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Irony in A Farewell to Arms by Ernest Hemingway's

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At the story’ s beginning, Henry is portrayed as a young man who loves fun stuff and girls. For one thing, Henry’ s decision to join the war is mainly motivated by the sheer fun it will bring to him, at least in his mind. A sense of patriotism, or love of one’ s country, is never apparent in his character or virtue. What Henry constantly does in the field is drink alcohol and performs other activities (e. , seducing girls), which are not related to war. Barkley, however, is depicted in the novel as a young woman who is, in the genuine sense, passionate too and about love; this is quite prominent in her role as a nurse during the time of war.

Barkley nurses those who are wounded, strangers they may appear to her. The paradox here is the love that grows between two different, if not opposing, people. In addition, the priest’ s character appears to be paradoxical or contradictory to the character of Count Greffi. Evidently, both men are close to the heart of Henry. The priest and the Count are, in essence, advisers or mentors of Frederic Henry -- the former, of spiritual growth, and the latter, of worldly wisdom.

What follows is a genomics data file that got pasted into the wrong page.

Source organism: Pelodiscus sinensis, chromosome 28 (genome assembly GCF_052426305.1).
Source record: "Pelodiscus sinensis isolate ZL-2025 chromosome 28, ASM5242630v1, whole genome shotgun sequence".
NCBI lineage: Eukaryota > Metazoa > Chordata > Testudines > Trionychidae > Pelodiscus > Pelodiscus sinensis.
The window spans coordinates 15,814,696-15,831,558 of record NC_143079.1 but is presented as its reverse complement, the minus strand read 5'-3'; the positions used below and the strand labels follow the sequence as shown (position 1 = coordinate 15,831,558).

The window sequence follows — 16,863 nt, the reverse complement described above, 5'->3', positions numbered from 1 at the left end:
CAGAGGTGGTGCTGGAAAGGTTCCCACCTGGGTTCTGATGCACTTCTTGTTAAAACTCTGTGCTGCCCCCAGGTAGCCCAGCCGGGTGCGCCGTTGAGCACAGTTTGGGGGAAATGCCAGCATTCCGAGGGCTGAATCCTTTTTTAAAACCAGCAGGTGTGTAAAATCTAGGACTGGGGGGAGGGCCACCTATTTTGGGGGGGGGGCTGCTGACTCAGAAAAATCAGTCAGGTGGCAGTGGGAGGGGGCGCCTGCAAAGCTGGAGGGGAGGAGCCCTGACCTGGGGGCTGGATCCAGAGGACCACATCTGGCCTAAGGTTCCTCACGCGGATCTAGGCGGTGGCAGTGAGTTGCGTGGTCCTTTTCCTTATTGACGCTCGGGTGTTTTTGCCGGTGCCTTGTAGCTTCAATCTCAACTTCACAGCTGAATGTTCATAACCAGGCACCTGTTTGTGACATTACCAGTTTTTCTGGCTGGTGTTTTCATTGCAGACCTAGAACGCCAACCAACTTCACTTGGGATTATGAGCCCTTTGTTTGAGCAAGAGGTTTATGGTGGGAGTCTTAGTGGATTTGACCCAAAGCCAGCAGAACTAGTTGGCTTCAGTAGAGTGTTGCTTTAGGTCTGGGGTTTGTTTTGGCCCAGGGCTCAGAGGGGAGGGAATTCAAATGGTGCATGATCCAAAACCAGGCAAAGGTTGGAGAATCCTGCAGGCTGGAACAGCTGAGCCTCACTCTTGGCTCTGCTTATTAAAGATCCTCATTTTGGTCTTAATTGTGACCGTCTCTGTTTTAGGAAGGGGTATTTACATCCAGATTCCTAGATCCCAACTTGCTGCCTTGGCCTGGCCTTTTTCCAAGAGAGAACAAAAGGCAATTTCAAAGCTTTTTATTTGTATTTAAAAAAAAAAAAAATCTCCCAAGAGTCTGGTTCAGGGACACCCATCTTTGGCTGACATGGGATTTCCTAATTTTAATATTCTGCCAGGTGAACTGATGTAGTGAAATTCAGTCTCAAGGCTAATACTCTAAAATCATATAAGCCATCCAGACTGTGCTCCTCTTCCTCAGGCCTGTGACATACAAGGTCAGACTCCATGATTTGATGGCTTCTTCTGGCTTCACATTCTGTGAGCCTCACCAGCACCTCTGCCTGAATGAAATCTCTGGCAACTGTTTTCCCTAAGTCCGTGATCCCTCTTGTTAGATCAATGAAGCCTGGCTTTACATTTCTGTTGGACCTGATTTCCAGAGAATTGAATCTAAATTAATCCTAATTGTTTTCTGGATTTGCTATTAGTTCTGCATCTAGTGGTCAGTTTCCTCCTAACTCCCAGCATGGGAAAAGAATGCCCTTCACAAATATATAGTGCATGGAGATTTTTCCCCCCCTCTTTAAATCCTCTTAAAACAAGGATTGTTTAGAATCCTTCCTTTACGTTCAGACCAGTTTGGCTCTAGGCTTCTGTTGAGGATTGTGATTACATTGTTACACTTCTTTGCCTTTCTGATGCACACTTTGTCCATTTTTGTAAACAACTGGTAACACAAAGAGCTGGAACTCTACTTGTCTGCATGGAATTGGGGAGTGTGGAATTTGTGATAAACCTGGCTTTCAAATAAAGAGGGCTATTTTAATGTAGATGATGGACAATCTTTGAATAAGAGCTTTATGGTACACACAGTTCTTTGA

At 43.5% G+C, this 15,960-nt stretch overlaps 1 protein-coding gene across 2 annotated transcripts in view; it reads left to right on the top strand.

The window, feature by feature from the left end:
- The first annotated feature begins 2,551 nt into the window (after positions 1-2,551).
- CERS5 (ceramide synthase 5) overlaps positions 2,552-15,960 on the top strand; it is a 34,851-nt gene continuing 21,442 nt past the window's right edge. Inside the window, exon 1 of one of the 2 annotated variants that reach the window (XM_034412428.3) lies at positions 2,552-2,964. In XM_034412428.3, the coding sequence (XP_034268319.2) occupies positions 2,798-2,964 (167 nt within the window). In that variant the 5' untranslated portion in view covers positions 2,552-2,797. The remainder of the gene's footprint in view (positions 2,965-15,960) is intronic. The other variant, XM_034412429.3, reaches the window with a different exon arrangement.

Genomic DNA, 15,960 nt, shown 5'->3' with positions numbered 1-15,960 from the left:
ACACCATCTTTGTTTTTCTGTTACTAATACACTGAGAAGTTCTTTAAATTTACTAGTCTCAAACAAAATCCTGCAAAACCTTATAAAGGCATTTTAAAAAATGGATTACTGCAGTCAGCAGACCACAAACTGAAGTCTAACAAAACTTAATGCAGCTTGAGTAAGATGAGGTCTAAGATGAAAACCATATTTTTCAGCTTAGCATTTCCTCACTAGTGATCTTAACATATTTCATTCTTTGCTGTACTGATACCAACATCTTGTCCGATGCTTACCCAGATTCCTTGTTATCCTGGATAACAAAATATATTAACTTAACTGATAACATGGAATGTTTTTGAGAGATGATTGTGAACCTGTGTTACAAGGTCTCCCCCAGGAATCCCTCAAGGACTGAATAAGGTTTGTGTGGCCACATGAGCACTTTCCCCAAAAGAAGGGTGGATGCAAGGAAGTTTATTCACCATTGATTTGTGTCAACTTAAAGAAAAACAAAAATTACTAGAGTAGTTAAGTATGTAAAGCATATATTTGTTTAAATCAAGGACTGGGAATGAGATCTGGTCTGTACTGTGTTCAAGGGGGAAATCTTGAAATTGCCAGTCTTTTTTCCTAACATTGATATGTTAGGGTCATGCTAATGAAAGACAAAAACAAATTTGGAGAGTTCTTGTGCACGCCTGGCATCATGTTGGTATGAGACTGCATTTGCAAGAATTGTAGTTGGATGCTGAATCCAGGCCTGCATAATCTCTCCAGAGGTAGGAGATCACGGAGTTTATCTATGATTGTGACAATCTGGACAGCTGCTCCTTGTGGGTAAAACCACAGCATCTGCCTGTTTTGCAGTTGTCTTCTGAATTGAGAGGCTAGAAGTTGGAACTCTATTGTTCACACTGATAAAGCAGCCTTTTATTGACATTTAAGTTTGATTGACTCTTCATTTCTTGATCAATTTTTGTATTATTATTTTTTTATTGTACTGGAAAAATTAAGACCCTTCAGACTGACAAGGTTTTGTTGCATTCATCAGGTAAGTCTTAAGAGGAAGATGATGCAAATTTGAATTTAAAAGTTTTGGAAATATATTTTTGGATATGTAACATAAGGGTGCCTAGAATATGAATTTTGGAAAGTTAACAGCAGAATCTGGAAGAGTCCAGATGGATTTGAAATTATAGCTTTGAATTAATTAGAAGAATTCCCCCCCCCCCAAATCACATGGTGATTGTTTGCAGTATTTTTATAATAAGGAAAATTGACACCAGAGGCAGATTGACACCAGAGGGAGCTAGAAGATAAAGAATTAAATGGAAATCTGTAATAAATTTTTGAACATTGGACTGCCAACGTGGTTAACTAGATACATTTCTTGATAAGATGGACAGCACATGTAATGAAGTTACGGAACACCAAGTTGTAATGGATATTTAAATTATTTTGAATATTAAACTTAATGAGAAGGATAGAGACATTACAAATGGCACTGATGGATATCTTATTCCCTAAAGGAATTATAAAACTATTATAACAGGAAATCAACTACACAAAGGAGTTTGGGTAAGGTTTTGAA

On the one hand, the priest seems to be courteous and well-mannered towards the soldiers in Henry’ s unit amidst their sarcastic joke on “ priest with girls. ” He seems not to mind at all, say, on the captain’ s lack of professionalism or respect towards him as a priest “ with a cross in dark red velvet. ” When confronted with the book entitled “ Black Pig, ” the priest merely describes it as “ filthy and vile” since it shakes men’ s faith (Hemingway 13).

On the other hand, Count Greffi reveals to Henry his disturbing faith by saying that once he wanted to be a “ devout [Christian] as I grow older. ” But as time passes-by, the spirituality of Count Greffi becomes weaker and weaker (Hemingway 236).

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